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The vowel usually transcribed *ē2 in reconstructions of Proto-Germanic isn't the vowel that came from PIE *ei and later merged with *ī. *ē2 doesn't have a clear-cut PIE ancestor, but in PGmc it's found in the 3rd principal part (preterite plural) of strong verbs of the 4th and 5th conjugation class (see Germanic strong verb), in the 2nd and 3rd principal parts (preterite singular and plural) of 7th conjugation verbs after reduplication is lost, and in a few other cases like the word for here. I have no idea if that vowel is ever written with eihwaz. —Angr/talk 19:00, 27 August 2007 (UTC)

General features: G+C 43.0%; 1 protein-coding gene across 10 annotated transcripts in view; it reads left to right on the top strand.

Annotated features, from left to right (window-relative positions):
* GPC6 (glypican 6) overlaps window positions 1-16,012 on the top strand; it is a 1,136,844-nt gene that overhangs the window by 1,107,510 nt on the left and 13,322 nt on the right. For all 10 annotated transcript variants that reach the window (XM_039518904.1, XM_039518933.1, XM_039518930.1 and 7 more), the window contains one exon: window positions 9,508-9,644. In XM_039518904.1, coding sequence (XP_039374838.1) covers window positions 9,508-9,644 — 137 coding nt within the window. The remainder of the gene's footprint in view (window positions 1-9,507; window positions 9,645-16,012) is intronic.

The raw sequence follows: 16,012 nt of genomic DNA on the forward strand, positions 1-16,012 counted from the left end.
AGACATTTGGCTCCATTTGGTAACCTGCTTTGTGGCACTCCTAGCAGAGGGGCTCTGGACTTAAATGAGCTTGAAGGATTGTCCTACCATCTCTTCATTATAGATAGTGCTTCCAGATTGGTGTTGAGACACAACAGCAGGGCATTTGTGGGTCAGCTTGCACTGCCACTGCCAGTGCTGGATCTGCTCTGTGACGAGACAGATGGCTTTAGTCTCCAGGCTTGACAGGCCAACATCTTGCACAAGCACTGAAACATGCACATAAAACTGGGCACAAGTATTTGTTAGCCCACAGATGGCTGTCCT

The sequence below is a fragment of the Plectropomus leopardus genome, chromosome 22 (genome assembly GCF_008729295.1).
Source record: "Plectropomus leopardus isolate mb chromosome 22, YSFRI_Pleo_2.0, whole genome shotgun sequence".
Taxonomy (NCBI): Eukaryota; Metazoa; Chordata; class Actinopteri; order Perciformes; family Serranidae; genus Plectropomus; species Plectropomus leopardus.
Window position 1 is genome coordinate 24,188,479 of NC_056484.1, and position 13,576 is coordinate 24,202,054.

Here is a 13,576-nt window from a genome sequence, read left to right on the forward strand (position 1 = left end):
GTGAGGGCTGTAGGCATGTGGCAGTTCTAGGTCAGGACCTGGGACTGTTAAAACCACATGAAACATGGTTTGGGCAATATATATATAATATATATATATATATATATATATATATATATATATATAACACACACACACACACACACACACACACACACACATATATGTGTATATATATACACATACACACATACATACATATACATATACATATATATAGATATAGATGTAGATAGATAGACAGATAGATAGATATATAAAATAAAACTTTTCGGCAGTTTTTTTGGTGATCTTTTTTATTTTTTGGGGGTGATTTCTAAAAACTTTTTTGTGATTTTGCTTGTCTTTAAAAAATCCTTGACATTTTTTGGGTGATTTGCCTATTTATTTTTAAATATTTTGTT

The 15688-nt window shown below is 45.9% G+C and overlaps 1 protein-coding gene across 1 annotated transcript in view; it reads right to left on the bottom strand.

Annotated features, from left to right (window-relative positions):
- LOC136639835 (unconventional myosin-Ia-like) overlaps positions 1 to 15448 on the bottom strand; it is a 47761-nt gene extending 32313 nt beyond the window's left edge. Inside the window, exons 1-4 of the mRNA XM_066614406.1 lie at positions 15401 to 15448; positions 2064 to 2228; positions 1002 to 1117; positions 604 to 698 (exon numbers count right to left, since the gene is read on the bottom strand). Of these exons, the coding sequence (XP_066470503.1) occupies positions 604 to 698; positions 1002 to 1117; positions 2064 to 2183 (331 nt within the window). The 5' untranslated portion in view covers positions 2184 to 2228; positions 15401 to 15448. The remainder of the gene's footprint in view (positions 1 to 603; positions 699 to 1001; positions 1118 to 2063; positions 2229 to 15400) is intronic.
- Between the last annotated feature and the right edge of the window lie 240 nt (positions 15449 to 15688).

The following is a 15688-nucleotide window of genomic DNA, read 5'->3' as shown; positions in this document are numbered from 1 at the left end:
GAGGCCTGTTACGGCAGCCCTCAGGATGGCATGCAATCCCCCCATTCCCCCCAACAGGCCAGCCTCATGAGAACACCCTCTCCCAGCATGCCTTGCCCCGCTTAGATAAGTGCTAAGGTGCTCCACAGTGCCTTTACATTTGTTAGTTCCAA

How would this generally have been pronounced? I've not been able to figure this out, and I'm not sure if it would be appropriate in, say, the name "Neil", as even though it is the correct letter, I'm not sure if it has the correct sound. Klomag (talk) 03:33, 15 April 2008 (UTC)
We don't really know -- it seems to be actually redundant in the runic writing systems where it occurs, and most of what is presented in the article was extrapolated and reconstructed from the occurrence of the word "Eoh" in Old English. AnonMoos (talk) 11:40, 15 April 2008 (UTC)
the only thing we can be sure of is that pronunciation changed over time. In Old English, the pronunciation was /e:o/. In Proto-Norse or late Proto-Germanic, the value may have been /æ:/ or similar. The important thing is not the precise phonetical value (which will have varied dialectally anyway), but the phonological value, which was "the long vowel formerly known as /ei/". --dab(𒁳) 16:55, 15 April 2008 (UTC)